It is well known that Robinson came to Michigan because he was a great fit for RichRod's spread offense. He says he's ready to lead in a pro-style offense, but I'm betting he will take off and run far more than Borges wants him to. When the new man says he wants Shoelace to stand in there and check off his options, the guy who's in his 3rd year at UM will probably tell him that he knows when the right time to run is and he's got a 1700+ yard season to prove it. Anyone else see some friction on the horizon, especially if the transition goes slowly and leads to a few unexpected losses?


Carson Wiggs, Purdue: I know what you're thinking: "But he's actually a good kicker". True enough. Now ask yourself this question: when does a team's kicker get into the game? Other than the opening kickoff of the game or the 2nd half, it's due to his team actually scoring points. And there's the rub if you're a Purdue fan: you have one of the better kickers in the league but you hardly ever use him because your team's offense is so inept. 

Last season Purdue scored a league-low 27 touchdowns, barely more than two per game. The Boilermakers were also last in the league in total offense, gaining a full 50 yards less per game than 10th-place Minnesota. Their 19 field goal attempts were 3rd lowest in the league (Michigan attempted only 14 FG's because their kicker was so terrible). They were 10th in the league in time-of-possession. Is it possible that this team was coached by Joe "basketball on grass" Tiller only two years ago? Seems like an eternity from where they are now in terms of production.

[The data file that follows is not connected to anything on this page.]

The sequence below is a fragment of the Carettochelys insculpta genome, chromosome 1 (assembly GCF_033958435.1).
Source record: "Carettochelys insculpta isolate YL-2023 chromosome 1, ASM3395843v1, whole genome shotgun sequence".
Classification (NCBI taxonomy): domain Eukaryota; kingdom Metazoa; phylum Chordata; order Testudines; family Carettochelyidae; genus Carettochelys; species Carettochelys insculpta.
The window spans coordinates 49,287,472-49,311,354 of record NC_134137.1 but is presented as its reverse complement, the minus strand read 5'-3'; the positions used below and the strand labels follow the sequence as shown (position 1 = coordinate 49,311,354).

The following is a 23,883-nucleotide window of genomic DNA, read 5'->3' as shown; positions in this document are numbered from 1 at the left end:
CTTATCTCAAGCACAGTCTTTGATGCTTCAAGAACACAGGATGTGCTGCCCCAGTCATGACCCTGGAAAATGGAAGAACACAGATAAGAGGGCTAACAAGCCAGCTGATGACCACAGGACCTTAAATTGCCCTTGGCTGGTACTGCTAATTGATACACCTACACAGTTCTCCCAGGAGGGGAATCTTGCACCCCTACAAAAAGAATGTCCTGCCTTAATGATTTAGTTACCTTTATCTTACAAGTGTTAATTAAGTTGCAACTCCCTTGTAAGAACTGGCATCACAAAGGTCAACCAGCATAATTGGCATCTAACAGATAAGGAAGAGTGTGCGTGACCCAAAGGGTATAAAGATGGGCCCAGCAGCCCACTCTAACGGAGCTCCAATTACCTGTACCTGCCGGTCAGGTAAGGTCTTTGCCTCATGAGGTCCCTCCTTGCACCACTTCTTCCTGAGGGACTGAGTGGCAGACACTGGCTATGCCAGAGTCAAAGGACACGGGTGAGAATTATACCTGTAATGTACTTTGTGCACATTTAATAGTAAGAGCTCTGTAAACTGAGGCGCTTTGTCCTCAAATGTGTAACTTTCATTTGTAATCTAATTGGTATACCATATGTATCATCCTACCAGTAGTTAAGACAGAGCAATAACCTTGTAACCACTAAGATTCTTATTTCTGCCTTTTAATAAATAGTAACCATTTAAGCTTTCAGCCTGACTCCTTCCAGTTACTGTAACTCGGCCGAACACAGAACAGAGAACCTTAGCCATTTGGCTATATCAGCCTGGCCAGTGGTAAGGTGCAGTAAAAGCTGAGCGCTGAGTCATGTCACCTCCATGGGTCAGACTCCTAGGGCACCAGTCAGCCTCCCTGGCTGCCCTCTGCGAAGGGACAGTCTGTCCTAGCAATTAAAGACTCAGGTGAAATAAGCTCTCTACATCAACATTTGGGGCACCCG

Joe Paterno, Penn State: Normally this space would be reserved for Ron Zook, but the Zooker actually won his bowl game last season and made a respectable showing against Ohio State (never mind that 67-spot they gave up in a loss to UM, and never mind that ugly loss to Minnesota). No, this year I'm predicting the underachiever among coaches will be the man whose team blew a 24-17 3rd quarter lead against a mediocre Florida team when "Mr. Moxie" tossed 5 INT's (including the clincher in the 4th quarter that the Gators took 80 yards to the house).

The calls for JoePa to voluntarily step aside will grow louder this season than ever before as he guides then through another middling 7-5 or 8-4 regular season (anyone see them beating Alabama, Nebraska, Wisconsin, or Ohio State?) and then chokes away a bowl game against a younger, more prepared coach. Don't worry, PSU fans, help is on the way in the form of his son Jay who will undoubtedly take over the program when pops finally decides to give it up. I'm sure you are all consoling yourselves with that thought.

Now it is your turn, dear readers. Help me fill in the void by coming up with your own oddball category and then make a prediction for it. It's fun, doesn't cost anything, and it won't make you fat. Come up with something better than what I've suggested and I'll personally shake your hand when I see you at Eat Too Brutus 2011.